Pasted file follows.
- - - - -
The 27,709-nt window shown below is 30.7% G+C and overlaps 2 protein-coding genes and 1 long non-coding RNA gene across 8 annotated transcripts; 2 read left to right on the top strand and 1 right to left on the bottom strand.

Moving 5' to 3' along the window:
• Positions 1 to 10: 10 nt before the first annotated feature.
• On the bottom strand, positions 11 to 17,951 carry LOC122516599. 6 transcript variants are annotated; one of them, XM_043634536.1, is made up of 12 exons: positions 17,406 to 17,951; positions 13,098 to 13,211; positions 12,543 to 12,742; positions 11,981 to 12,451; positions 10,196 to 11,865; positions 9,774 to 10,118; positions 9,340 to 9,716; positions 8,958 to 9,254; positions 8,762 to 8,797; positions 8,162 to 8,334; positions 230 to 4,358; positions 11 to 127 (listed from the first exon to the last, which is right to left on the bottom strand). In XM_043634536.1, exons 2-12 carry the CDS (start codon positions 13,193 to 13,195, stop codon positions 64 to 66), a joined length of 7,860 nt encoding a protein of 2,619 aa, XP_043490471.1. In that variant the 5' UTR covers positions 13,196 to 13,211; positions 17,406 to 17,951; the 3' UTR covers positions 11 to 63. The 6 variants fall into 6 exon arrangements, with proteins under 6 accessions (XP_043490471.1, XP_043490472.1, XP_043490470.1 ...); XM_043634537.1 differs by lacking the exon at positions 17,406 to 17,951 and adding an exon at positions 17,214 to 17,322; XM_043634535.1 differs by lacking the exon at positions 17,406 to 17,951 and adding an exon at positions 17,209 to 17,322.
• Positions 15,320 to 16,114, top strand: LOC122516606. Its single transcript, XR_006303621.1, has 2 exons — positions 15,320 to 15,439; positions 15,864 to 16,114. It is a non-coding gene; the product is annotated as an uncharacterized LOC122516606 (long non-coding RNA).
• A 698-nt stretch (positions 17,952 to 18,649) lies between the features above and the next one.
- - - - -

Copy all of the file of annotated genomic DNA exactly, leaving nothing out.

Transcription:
The 27,709-nt window shown below is 30.7% G+C and overlaps 2 protein-coding genes and 1 long non-coding RNA gene across 8 annotated transcripts; 2 read left to right on the top strand and 1 right to left on the bottom strand.

Moving 5' to 3' along the window:
• Positions 1 to 10: 10 nt before the first annotated feature.
• On the bottom strand, positions 11 to 17,951 carry LOC122516599. 6 transcript variants are annotated; one of them, XM_043634536.1, is made up of 12 exons: positions 17,406 to 17,951; positions 13,098 to 13,211; positions 12,543 to 12,742; positions 11,981 to 12,451; positions 10,196 to 11,865; positions 9,774 to 10,118; positions 9,340 to 9,716; positions 8,958 to 9,254; positions 8,762 to 8,797; positions 8,162 to 8,334; positions 230 to 4,358; positions 11 to 127 (listed from the first exon to the last, which is right to left on the bottom strand). In XM_043634536.1, exons 2-12 carry the CDS (start codon positions 13,193 to 13,195, stop codon positions 64 to 66), a joined length of 7,860 nt encoding a protein of 2,619 aa, XP_043490471.1. In that variant the 5' UTR covers positions 13,196 to 13,211; positions 17,406 to 17,951; the 3' UTR covers positions 11 to 63. The 6 variants fall into 6 exon arrangements, with proteins under 6 accessions (XP_043490471.1, XP_043490472.1, XP_043490470.1 ...); XM_043634537.1 differs by lacking the exon at positions 17,406 to 17,951 and adding an exon at positions 17,214 to 17,322; XM_043634535.1 differs by lacking the exon at positions 17,406 to 17,951 and adding an exon at positions 17,209 to 17,322.
• Positions 15,320 to 16,114, top strand: LOC122516606. Its single transcript, XR_006303621.1, has 2 exons — positions 15,320 to 15,439; positions 15,864 to 16,114. It is a non-coding gene; the product is annotated as an uncharacterized LOC122516606 (long non-coding RNA).
• A 698-nt stretch (positions 17,952 to 18,649) lies between the features above and the next one.